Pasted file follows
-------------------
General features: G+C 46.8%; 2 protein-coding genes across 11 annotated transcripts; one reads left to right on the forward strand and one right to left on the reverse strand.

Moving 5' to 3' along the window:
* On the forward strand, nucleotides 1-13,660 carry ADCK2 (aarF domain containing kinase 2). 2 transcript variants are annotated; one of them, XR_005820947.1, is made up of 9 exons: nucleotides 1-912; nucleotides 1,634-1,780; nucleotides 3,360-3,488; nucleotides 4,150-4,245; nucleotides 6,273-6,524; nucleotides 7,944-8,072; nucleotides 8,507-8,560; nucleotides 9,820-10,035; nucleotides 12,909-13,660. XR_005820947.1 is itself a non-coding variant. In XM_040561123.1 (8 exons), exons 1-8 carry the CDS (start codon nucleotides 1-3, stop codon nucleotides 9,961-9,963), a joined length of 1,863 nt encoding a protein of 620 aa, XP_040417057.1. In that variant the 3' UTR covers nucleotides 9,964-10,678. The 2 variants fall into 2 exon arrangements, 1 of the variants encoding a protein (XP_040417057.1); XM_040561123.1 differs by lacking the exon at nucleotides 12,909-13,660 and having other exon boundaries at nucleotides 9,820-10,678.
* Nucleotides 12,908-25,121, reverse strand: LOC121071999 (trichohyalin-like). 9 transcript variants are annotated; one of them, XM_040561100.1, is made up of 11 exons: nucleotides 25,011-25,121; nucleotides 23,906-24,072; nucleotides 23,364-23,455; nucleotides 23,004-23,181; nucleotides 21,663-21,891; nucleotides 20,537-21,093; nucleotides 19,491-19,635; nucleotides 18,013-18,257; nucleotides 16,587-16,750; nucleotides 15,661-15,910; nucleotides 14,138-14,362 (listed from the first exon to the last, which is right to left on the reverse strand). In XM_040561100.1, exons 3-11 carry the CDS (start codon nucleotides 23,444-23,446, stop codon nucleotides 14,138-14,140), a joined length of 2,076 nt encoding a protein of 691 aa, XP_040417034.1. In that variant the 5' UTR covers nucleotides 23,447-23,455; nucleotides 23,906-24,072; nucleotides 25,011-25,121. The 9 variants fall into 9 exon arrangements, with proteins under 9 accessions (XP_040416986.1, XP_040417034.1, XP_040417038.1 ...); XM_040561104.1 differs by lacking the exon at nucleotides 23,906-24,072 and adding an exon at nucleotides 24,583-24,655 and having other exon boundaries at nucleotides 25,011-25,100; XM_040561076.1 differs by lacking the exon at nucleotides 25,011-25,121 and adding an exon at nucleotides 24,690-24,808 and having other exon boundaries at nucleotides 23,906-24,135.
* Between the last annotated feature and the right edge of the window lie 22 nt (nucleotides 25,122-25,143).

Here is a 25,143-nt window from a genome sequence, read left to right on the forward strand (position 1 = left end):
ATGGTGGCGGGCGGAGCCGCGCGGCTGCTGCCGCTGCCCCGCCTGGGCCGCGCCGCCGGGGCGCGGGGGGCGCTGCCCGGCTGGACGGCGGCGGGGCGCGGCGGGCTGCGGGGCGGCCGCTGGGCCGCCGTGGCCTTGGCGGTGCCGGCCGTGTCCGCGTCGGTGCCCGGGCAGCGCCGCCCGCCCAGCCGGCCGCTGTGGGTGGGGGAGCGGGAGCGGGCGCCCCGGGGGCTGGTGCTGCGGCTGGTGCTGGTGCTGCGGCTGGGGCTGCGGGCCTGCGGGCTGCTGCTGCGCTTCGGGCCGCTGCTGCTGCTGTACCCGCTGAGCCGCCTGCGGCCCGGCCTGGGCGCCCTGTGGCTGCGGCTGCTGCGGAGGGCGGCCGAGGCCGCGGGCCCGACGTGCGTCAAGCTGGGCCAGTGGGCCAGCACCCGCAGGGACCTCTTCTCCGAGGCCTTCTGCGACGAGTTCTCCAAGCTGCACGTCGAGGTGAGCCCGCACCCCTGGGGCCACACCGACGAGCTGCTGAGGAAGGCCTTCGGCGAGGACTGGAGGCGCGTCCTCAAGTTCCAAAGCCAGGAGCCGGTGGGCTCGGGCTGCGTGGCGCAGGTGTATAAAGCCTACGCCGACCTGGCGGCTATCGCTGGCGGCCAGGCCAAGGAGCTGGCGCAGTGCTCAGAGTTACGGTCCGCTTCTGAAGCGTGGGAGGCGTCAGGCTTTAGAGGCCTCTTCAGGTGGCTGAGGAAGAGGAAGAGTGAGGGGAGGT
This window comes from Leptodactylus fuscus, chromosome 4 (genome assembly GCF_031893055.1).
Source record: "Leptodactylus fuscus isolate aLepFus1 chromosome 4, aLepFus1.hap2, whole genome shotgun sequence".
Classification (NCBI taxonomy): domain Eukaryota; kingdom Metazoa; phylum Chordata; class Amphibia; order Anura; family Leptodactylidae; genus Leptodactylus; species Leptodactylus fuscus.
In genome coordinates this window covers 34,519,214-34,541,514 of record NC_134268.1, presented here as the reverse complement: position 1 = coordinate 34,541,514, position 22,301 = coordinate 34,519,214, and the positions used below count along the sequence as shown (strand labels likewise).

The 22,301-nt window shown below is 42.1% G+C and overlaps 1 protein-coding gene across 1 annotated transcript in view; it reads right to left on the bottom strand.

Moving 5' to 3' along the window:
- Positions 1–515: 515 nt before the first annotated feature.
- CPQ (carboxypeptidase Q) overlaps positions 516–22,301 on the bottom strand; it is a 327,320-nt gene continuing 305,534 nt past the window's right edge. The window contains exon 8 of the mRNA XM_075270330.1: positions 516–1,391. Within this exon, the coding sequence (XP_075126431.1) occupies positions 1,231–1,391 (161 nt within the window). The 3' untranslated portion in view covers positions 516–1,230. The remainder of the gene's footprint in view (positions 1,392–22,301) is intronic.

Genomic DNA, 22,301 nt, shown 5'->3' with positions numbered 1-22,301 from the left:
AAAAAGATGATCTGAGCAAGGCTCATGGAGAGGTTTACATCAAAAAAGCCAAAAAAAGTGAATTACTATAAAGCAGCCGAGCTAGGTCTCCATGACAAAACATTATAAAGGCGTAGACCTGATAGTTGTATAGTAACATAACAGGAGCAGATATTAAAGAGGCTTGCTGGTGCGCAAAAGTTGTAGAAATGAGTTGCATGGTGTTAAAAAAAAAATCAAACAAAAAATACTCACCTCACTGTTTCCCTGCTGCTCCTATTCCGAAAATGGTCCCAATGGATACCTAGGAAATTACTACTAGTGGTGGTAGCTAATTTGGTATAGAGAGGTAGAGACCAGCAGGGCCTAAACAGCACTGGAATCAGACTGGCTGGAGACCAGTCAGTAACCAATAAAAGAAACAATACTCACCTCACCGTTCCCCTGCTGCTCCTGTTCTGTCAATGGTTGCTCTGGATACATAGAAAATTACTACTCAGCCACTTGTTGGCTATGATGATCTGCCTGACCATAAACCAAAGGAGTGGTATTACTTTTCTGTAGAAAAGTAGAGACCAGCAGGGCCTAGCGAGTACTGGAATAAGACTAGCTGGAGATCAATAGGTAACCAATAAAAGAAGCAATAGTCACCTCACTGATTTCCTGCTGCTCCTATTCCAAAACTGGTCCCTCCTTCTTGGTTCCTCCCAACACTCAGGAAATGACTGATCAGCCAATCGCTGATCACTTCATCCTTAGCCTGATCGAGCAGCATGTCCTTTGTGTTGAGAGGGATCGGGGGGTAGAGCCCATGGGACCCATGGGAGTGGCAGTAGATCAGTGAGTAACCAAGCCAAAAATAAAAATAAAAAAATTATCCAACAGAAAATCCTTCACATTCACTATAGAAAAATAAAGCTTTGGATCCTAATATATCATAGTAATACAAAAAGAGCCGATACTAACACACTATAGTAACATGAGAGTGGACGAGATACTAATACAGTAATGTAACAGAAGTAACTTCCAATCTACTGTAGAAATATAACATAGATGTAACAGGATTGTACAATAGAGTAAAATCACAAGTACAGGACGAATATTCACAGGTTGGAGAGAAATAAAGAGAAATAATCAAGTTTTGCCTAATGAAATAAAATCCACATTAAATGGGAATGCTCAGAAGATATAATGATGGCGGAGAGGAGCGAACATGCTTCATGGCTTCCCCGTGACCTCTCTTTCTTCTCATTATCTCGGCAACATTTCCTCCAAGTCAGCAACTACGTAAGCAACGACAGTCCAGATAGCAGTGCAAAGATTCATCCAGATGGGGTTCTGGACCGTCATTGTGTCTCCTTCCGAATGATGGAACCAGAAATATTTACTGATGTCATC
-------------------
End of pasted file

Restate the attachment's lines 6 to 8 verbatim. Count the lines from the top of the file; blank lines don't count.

Here is a 25,143-nt window from a genome sequence, read left to right on the forward strand (position 1 = left end):
ATGGTGGCGGGCGGAGCCGCGCGGCTGCTGCCGCTGCCCCGCCTGGGCCGCGCCGCCGGGGCGCGGGGGGCGCTGCCCGGCTGGACGGCGGCGGGGCGCGGCGGGCTGCGGGGCGGCCGCTGGGCCGCCGTGGCCTTGGCGGTGCCGGCCGTGTCCGCGTCGGTGCCCGGGCAGCGCCGCCCGCCCAGCCGGCCGCTGTGGGTGGGGGAGCGGGAGCGGGCGCCCCGGGGGCTGGTGCTGCGGCTGGTGCTGGTGCTGCGGCTGGGGCTGCGGGCCTGCGGGCTGCTGCTGCGCTTCGGGCCGCTGCTGCTGCTGTACCCGCTGAGCCGCCTGCGGCCCGGCCTGGGCGCCCTGTGGCTGCGGCTGCTGCGGAGGGCGGCCGAGGCCGCGGGCCCGACGTGCGTCAAGCTGGGCCAGTGGGCCAGCACCCGCAGGGACCTCTTCTCCGAGGCCTTCTGCGACGAGTTCTCCAAGCTGCACGTCGAGGTGAGCCCGCACCCCTGGGGCCACACCGACGAGCTGCTGAGGAAGGCCTTCGGCGAGGACTGGAGGCGCGTCCTCAAGTTCCAAAGCCAGGAGCCGGTGGGCTCGGGCTGCGTGGCGCAGGTGTATAAAGCCTACGCCGACCTGGCGGCTATCGCTGGCGGCCAGGCCAAGGAGCTGGCGCAGTGCTCAGAGTTACGGTCCGCTTCTGAAGCGTGGGAGGCGTCAGGCTTTAGAGGCCTCTTCAGGTGGCTGAGGAAGAGGAAGAGTGAGGGGAGGT
This window comes from Leptodactylus fuscus, chromosome 4 (genome assembly GCF_031893055.1).